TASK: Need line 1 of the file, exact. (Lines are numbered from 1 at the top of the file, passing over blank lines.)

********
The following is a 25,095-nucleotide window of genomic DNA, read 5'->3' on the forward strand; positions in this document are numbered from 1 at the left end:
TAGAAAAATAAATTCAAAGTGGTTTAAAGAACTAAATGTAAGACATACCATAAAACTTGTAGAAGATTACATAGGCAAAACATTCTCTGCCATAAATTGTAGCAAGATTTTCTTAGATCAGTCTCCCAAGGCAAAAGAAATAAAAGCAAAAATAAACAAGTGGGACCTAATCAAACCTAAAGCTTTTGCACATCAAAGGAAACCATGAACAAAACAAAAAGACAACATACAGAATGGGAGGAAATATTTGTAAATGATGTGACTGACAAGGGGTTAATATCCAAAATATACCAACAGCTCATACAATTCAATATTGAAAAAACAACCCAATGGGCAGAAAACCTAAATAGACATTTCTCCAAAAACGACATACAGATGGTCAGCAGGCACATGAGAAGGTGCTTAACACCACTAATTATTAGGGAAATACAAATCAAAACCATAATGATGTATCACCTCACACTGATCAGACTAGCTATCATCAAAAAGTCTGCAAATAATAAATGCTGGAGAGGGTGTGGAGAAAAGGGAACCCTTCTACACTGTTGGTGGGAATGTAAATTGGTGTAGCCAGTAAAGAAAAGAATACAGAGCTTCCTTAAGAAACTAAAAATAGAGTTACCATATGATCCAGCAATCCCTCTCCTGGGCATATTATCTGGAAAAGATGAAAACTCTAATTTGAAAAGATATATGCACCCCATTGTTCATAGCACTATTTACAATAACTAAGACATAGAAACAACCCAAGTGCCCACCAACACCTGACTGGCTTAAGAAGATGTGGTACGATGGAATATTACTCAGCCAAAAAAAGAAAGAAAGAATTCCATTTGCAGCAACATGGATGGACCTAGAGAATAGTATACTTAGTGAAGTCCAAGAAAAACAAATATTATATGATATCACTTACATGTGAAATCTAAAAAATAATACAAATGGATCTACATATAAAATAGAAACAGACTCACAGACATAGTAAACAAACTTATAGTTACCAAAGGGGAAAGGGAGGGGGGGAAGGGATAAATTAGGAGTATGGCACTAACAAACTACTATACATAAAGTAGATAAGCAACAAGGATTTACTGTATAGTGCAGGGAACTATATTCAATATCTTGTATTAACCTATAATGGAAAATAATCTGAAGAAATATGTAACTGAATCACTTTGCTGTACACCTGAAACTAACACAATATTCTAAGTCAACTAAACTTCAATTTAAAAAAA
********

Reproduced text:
The following is a 25,095-nucleotide window of genomic DNA, read 5'->3' on the forward strand; positions in this document are numbered from 1 at the left end: